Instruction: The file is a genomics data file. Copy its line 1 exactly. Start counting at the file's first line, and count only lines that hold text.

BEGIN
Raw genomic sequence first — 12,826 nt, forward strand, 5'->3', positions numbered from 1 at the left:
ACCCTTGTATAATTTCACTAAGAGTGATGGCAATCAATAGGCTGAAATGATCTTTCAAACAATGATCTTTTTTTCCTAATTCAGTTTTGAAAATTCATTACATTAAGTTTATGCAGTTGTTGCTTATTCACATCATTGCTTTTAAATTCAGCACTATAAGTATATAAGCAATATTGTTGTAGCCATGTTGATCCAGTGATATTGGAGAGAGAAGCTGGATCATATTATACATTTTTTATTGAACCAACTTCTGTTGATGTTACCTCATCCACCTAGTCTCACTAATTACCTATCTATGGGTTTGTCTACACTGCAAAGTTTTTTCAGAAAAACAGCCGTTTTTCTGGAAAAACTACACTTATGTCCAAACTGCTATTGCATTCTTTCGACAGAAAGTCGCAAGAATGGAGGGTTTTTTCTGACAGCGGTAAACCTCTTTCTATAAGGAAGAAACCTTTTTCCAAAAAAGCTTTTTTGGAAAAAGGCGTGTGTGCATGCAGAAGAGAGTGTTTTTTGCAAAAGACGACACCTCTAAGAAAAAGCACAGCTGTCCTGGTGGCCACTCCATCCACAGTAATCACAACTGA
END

Raw genomic sequence first — 12,826 nt, forward strand, 5'->3', positions numbered from 1 at the left: